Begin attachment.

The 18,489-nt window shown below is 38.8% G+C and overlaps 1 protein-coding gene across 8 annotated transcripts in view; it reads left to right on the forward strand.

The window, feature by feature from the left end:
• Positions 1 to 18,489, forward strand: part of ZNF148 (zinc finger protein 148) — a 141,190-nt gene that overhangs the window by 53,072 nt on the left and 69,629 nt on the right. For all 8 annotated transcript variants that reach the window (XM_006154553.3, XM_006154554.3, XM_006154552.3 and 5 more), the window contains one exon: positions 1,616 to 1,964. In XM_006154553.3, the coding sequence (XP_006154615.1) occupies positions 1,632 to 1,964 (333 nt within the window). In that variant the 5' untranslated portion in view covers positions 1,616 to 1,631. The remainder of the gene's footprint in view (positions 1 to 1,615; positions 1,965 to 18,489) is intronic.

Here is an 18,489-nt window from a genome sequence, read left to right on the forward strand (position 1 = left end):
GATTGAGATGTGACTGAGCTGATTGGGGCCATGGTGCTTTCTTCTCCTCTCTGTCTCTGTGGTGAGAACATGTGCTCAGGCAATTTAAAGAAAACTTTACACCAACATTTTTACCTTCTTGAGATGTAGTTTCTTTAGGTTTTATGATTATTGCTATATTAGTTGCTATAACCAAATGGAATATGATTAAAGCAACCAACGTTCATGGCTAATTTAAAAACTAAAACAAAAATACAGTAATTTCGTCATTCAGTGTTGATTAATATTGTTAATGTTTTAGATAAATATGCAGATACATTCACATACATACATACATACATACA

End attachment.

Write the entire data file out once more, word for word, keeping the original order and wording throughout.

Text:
The 18,489-nt window shown below is 38.8% G+C and overlaps 1 protein-coding gene across 8 annotated transcripts in view; it reads left to right on the forward strand.

The window, feature by feature from the left end:
• Positions 1 to 18,489, forward strand: part of ZNF148 (zinc finger protein 148) — a 141,190-nt gene that overhangs the window by 53,072 nt on the left and 69,629 nt on the right. For all 8 annotated transcript variants that reach the window (XM_006154553.3, XM_006154554.3, XM_006154552.3 and 5 more), the window contains one exon: positions 1,616 to 1,964. In XM_006154553.3, the coding sequence (XP_006154615.1) occupies positions 1,632 to 1,964 (333 nt within the window). In that variant the 5' untranslated portion in view covers positions 1,616 to 1,631. The remainder of the gene's footprint in view (positions 1 to 1,615; positions 1,965 to 18,489) is intronic.

Here is an 18,489-nt window from a genome sequence, read left to right on the forward strand (position 1 = left end):
GATTGAGATGTGACTGAGCTGATTGGGGCCATGGTGCTTTCTTCTCCTCTCTGTCTCTGTGGTGAGAACATGTGCTCAGGCAATTTAAAGAAAACTTTACACCAACATTTTTACCTTCTTGAGATGTAGTTTCTTTAGGTTTTATGATTATTGCTATATTAGTTGCTATAACCAAATGGAATATGATTAAAGCAACCAACGTTCATGGCTAATTTAAAAACTAAAACAAAAATACAGTAATTTCGTCATTCAGTGTTGATTAATATTGTTAATGTTTTAGATAAATATGCAGATACATTCACATACATACATACATACATACA